The face of hatred is all the more terrifying when it belongs to someone we might know. To watch "Ruby Bridges," a story about desegregating New Orleans schools in 1960, is to look unblinkingly into that face--and to weep.
The 6-year-old title character, selected as one of the first African Americans to attend a white school, is escorted by federal marshals each morning past a throng of shouting, fist-waving protesters: clean-cut young men who are red with rage, an ordinary-looking mother who screams that she's going to hang or poison Ruby, a grandmother who holds an effigy of a black child in a coffin.
Youths can learn a lot from this "Wonderful World of Disney" presentation Sunday on ABC, particularly if parents are ready and willing to discuss it with them afterward. The rest of us would do well to tune in, too. This movie is, at times, very, very difficult to watch, but we all would do well to remember what prejudice can make us capable of--and what overcoming it can achieve.
That's not to say that watching is a chore. In the best tradition of movie-making, "Ruby Bridges"--which is based on actual events--is an exhilarating tale of strength, perseverance, love and faith.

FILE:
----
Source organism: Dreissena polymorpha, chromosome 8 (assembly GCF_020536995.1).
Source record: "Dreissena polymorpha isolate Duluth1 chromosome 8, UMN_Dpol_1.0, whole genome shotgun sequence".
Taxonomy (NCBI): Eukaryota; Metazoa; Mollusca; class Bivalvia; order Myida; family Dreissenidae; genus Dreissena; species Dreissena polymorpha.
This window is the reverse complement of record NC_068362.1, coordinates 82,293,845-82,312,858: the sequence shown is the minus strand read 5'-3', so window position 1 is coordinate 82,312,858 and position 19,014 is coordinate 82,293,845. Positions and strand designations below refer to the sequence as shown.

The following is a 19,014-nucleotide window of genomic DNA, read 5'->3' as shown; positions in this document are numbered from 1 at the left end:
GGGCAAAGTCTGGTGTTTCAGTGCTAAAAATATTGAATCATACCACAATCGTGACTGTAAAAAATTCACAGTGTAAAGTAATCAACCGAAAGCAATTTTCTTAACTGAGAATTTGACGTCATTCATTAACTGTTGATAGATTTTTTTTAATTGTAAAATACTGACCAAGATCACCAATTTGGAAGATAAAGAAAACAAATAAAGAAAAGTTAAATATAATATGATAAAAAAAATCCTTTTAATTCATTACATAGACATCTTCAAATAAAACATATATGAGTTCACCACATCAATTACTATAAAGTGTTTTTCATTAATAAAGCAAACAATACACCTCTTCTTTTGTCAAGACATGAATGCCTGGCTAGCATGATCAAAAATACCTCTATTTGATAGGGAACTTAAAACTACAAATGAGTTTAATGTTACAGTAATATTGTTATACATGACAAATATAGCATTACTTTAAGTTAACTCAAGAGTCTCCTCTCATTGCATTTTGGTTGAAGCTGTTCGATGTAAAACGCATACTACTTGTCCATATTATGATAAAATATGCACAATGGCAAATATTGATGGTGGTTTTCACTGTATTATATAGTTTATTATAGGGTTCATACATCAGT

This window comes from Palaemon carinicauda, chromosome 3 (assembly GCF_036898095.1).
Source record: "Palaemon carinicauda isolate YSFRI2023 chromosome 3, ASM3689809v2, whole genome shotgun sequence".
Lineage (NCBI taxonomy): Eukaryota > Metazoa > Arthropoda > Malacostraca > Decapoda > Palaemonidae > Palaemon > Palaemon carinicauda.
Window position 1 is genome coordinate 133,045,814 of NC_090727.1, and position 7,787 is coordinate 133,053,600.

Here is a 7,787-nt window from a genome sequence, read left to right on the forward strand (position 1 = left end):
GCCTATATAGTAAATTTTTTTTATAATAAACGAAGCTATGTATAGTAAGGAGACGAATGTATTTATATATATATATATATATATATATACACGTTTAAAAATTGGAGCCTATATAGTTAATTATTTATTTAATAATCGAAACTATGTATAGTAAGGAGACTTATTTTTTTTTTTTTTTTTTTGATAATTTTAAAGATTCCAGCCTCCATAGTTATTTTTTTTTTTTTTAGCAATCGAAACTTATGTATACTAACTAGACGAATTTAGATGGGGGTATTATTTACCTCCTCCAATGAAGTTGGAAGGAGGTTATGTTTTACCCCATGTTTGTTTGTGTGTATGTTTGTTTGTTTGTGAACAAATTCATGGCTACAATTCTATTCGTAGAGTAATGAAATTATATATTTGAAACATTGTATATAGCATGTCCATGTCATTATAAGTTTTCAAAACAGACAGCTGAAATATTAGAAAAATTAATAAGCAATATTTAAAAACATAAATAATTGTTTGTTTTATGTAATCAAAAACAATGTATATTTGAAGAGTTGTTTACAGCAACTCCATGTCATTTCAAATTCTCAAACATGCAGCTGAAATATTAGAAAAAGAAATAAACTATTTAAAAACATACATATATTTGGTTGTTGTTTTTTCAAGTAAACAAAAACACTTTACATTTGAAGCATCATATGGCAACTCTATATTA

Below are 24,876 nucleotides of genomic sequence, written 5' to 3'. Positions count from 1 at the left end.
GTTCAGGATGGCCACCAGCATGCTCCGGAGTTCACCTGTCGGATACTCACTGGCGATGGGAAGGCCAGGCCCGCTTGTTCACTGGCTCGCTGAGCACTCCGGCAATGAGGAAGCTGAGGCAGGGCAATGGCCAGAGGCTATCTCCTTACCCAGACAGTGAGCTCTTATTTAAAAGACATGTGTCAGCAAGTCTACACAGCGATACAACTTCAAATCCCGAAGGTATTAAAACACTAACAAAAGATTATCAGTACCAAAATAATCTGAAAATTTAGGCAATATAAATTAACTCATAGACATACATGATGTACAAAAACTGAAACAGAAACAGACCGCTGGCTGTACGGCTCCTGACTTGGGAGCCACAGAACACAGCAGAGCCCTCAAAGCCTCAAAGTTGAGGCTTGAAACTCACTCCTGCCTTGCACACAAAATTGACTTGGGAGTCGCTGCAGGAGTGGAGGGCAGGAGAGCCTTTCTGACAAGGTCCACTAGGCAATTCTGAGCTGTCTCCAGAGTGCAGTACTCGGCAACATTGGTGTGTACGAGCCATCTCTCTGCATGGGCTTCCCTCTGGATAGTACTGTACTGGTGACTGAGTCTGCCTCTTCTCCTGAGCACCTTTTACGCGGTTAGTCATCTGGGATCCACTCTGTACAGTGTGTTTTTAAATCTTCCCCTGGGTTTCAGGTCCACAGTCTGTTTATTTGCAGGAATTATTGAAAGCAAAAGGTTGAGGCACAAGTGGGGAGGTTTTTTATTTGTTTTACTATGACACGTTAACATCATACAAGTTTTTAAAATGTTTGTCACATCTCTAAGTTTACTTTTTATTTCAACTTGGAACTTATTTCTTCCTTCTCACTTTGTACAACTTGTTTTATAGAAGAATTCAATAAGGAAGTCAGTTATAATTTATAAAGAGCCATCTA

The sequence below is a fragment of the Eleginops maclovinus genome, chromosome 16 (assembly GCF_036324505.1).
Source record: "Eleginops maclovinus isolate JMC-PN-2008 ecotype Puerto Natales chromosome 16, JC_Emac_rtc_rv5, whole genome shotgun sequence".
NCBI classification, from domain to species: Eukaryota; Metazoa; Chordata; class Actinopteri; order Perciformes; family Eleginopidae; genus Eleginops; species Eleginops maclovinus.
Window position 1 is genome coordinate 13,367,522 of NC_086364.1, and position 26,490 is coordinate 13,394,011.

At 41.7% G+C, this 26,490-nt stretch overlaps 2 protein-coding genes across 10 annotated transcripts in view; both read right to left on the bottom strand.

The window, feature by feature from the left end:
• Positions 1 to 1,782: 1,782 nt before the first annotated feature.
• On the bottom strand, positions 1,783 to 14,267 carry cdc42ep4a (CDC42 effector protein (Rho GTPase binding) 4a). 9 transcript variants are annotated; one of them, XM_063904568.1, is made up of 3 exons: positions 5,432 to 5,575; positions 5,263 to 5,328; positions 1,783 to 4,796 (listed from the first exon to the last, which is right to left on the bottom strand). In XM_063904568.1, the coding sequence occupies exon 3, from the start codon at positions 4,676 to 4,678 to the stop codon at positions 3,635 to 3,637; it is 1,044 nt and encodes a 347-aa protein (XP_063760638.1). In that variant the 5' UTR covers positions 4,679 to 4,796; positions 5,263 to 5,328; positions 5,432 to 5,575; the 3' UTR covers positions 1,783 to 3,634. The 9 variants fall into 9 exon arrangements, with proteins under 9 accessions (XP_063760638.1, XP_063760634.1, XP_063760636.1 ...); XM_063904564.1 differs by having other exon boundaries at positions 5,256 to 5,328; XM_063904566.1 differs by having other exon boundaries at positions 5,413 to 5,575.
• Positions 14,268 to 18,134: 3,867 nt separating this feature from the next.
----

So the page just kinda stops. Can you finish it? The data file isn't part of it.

As written by Toni Ann Johnson and directed by Euzhan Palcy (who made the feature film "A Dry White Season"), it is also blessed with complex and, for the most part, balanced portrayals; even the seemingly good characters tend to have ulterior motives or unacknowledged prejudices.
As Ruby, young Chaz Monet presents a preternaturally calm exterior, which almost--but not quite--masks the many fears racing through her mind.
Her parents are nearly as brave. "She's just a little girl; how can we put her through that?" her father, played by Michael Beach ("ER"), says at the end of one rough day. Ruby's mother, played by Lela Rochon (of the feature film "Waiting to Exhale"), firmly replies: "I'm sick of people telling us where we can't go, what we can't do, what we ain't supposed to have. My children are going to have more; they deserve more. And the only way things are going to get better for them is if we make 'em better."
Tucking Ruby in for the night, Mom says: "Jesus faced a mob, too, baby. Just like you. And you know what he did? He prayed for them."
In the days that follow, Dad loses his job (as a Korean War veteran, he feels particularly betrayed); the family is asked to stop shopping at the white-owned grocery store; and even the black neighbors turn on the Bridges because of the protective police roadblocks and other disruptions in everyone's lives.
Among those reaching across the divide are Ruby's white teacher (Penelope Ann Miller) and a white psychiatrist (Kevin Pollak) who offers to counsel the girl.
* "Ruby Bridges" airs Sunday at 7 p.m. on ABC. The network has rated it TV-PG-L (may be unsuitable for young children), with an advisory for language.